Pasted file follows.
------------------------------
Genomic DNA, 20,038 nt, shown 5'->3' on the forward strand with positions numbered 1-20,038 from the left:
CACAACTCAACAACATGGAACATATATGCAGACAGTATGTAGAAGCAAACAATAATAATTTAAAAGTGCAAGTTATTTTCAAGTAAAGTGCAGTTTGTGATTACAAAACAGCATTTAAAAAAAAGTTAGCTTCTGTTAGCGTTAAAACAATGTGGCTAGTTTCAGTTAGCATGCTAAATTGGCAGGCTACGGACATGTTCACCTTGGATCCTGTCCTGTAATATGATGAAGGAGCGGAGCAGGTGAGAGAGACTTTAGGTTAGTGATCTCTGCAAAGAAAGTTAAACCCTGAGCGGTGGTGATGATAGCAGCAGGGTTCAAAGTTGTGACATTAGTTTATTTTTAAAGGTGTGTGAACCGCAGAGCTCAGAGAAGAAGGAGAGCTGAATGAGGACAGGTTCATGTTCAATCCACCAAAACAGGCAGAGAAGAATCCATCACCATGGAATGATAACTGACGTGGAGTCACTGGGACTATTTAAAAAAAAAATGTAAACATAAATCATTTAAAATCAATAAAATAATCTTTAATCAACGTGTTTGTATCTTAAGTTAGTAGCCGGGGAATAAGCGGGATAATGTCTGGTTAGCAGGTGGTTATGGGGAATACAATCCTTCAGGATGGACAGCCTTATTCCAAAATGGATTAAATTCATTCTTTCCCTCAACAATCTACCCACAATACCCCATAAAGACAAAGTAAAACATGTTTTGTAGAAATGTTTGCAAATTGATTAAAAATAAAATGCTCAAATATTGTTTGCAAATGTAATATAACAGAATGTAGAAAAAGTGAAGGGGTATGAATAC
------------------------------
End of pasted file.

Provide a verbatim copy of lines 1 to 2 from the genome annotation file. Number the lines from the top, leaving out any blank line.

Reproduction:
Genomic DNA, 20,038 nt, shown 5'->3' on the forward strand with positions numbered 1-20,038 from the left:
CACAACTCAACAACATGGAACATATATGCAGACAGTATGTAGAAGCAAACAATAATAATTTAAAAGTGCAAGTTATTTTCAAGTAAAGTGCAGTTTGTGATTACAAAACAGCATTTAAAAAAAAGTTAGCTTCTGTTAGCGTTAAAACAATGTGGCTAGTTTCAGTTAGCATGCTAAATTGGCAGGCTACGGACATGTTCACCTTGGATCCTGTCCTGTAATATGATGAAGGAGCGGAGCAGGTGAGAGAGACTTTAGGTTAGTGATCTCTGCAAAGAAAGTTAAACCCTGAGCGGTGGTGATGATAGCAGCAGGGTTCAAAGTTGTGACATTAGTTTATTTTTAAAGGTGTGTGAACCGCAGAGCTCAGAGAAGAAGGAGAGCTGAATGAGGACAGGTTCATGTTCAATCCACCAAAACAGGCAGAGAAGAATCCATCACCATGGAATGATAACTGACGTGGAGTCACTGGGACTATTTAAAAAAAAAATGTAAACATAAATCATTTAAAATCAATAAAATAATCTTTAATCAACGTGTTTGTATCTTAAGTTAGTAGCCGGGGAATAAGCGGGATAATGTCTGGTTAGCAGGTGGTTATGGGGAATACAATCCTTCAGGATGGACAGCCTTATTCCAAAATGGATTAAATTCATTCTTTCCCTCAACAATCTACCCACAATACCCCATAAAGACAAAGTAAAACATGTTTTGTAGAAATGTTTGCAAATTGATTAAAAATAAAATGCTCAAATATTGTTTGCAAATGTAATATAACAGAATGTAGAAAAAGTGAAGGGGTATGAATAC